How smooth each back looks, otherwise.
And underneath, ridged grid like an old-
fashioned washboard; hinge that pries
open to cell after cell of white flesh
and rooms of brittle parchment.
Aren't they just like us, then—
eager to escape what's meant to be
our fate, trying to keep intact
inside the shell of our own
invisible sweetness that curdles
as soon as the enemy approaches.
Somewhere in the world, a body goes
through the same motions I make:
but the water I cup in my hands
when I turn on the tap
never washes over her hands, never
touches the skin of his face. The crust
of toast I put in my mouth never grazes
the bridge of her teeth, never tumbles
down the dry well of his throat. I slide
my feet into their two leather coffins,
my arms into bright cotton casings;
but somewhere in the world, the cold
wraps around her throat, the rain
lashes his limbs. How can the earth
have so many rooms and so little
space? Outside our windows,
gulls lift their dusty wings; their
shadows skim across our walls.
When wind blows across
the roof shingles, sometimes
it makes the sound of a hundred
typewriter keys. The carriage
moves from one end to the other.
Whatever letter it was writing
is snatched up before the ink
has dried. No one will ever know
what it was trying to say
to you or your shadow.
A girl cries into her mobile, bites
the ends of her scarf. She says
her heart feels like it's going
to burst. Are you there?
Are you there? On an island
in Japan, or in a town I can't
remember, someone has put up
a booth from which to call
the dead. Hundreds have made
this pilgrimage to pick up
the receiver and speak into it
or sing, while crows roost on its
little roof, while rain or hail
drums on the glass. Do you
like flowers? There are flowers.
And a shot glass where someone
once poured a drink; a dog-eared
novel, an unused airline ticket.
A man sits on a bench under
the corner streetlight. He
is waiting for the bus, or
he will spend the night there
in his thin coat unless
the storekeeper and his wife
take him in. Does he ever feel
like his heart is going to burst?
Maybe his heart burst long ago.
Maybe there is only before
and after the heart burst.
Where it actually burst, a page
was added to the telephone
directory; a loaf of bread
disappeared from the shelf.
1. Some people joke about how immigrants can't tell the difference
between jokes and non-jokes.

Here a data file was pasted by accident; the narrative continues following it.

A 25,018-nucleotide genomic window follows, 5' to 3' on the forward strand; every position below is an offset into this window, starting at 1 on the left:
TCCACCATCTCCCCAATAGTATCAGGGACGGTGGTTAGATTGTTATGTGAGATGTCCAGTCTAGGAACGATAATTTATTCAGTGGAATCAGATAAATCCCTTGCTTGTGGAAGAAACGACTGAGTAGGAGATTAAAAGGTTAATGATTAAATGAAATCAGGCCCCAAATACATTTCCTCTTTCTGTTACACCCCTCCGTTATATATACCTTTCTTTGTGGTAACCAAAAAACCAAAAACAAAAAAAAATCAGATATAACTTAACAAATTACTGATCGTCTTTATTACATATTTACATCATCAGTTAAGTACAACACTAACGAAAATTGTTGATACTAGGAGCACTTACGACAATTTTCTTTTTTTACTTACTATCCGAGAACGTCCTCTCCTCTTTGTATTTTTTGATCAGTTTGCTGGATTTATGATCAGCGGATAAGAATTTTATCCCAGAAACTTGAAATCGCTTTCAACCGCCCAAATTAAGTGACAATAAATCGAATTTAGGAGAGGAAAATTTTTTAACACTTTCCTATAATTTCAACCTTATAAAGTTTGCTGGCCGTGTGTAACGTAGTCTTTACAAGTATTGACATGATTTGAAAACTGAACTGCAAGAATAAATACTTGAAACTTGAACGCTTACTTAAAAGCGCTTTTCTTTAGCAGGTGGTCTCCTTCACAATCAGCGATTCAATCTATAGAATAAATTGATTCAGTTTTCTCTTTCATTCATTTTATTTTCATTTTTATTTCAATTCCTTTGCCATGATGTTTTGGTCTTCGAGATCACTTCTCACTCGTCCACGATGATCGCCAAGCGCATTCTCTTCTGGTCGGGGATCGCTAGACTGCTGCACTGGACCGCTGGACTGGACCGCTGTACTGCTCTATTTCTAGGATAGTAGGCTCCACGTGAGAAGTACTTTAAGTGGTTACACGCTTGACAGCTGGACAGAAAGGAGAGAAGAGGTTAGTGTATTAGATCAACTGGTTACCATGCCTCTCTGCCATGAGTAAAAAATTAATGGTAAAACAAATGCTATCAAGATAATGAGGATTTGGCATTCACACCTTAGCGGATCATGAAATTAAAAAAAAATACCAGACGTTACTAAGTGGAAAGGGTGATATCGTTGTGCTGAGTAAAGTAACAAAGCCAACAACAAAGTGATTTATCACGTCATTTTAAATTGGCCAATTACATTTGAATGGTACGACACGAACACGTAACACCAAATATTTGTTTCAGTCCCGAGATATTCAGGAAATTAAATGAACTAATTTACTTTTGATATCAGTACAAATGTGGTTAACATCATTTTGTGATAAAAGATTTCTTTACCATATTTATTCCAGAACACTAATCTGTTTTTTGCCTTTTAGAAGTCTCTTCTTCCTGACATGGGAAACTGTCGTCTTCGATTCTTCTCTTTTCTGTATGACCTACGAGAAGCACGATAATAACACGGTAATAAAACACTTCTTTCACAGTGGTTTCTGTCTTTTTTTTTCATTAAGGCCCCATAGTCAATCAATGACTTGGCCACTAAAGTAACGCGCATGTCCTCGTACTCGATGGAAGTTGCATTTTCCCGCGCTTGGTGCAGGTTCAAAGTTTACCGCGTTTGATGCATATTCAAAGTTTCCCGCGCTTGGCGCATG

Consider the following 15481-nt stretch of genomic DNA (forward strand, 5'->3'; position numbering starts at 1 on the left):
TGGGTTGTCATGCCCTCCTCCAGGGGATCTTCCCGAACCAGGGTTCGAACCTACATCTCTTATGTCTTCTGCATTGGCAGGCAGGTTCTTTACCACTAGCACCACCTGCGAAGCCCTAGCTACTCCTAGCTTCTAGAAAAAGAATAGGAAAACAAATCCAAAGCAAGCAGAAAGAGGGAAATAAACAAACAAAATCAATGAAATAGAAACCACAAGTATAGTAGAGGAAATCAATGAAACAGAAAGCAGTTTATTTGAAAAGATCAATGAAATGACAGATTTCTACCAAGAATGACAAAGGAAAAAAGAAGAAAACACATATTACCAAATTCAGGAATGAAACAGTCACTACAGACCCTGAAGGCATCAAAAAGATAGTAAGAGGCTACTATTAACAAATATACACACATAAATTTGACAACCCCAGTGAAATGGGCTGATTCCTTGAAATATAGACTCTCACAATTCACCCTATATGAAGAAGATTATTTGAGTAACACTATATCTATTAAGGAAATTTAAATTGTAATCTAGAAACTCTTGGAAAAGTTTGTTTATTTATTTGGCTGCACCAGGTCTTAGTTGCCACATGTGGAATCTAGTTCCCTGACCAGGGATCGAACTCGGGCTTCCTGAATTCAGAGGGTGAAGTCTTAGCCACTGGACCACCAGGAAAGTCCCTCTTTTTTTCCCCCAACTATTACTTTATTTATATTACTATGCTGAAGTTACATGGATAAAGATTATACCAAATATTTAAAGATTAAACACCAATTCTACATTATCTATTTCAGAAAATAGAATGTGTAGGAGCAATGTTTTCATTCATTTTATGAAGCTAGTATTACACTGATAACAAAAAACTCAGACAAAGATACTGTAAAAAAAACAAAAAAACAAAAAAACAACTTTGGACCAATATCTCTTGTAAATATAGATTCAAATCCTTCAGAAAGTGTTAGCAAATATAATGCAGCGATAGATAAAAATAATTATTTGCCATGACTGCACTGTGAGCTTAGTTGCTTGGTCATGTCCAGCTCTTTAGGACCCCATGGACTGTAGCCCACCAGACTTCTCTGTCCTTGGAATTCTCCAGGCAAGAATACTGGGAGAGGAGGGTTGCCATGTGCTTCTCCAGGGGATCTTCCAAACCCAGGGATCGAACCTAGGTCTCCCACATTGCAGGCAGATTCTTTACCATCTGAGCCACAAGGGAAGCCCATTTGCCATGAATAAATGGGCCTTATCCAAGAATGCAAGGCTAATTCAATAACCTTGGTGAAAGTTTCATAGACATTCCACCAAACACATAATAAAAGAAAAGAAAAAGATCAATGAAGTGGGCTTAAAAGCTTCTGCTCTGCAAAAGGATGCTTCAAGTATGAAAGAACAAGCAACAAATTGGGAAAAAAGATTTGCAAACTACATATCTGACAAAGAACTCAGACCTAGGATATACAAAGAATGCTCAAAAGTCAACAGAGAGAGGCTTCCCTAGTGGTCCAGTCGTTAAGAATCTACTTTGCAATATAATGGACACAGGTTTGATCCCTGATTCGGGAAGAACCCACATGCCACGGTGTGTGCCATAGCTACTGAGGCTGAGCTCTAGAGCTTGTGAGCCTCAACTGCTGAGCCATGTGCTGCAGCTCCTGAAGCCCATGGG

2. They're always so serious, even when their co-workers
slap them on the shoulder and say I was only joking.
3. In our world we don't fool around with language; words
are like spells— once said, they cannot be unspoken.
4. According to one legend, the tree of heaven fell
into the earth; its branches, once heavy with sweet
oranges, snaked through rock as veins of gold.
5. A true map will show where hills have been leveled,
where plains are barren as sorrow; where soldiers
came with guns to finish off the livestock.
6. This is where ships with foreign flags first dropped
anchor in the bay; the shore, lined with rough grass,
was a mouth sealed shut, never speaking of El Dorado.
7. You probe through fissures in rock; as you go,
your body inching forward makes a tunnel.
8. The gods will not tell you if the roots of the tree
are in Kabayan or Kibungan.
9. One does not fool around with language; that
would be irresponsible. Listen instead for thunder.
10. You knew what was yours for as long as you can
remember; when someone takes your finger to make
a mark on paper, the taste of rusted metal
fixes in the air.
Here's the light back
in the sky, with floodwaters
receded as if to say it isn't
time yet for the big obliteration.
Here are branches and other tree
debris thrown down by wind, all
the little nests remaindered
from spring or summer.
The sounds of leaf-blowers
rip through the quiet of morning;
rakes comb through lawns of green.
We are so eager to re-order our
small portion of this fading universe:
so eager to gather leaves for burning,
to plan next summer's holiday on
some island not yet under water.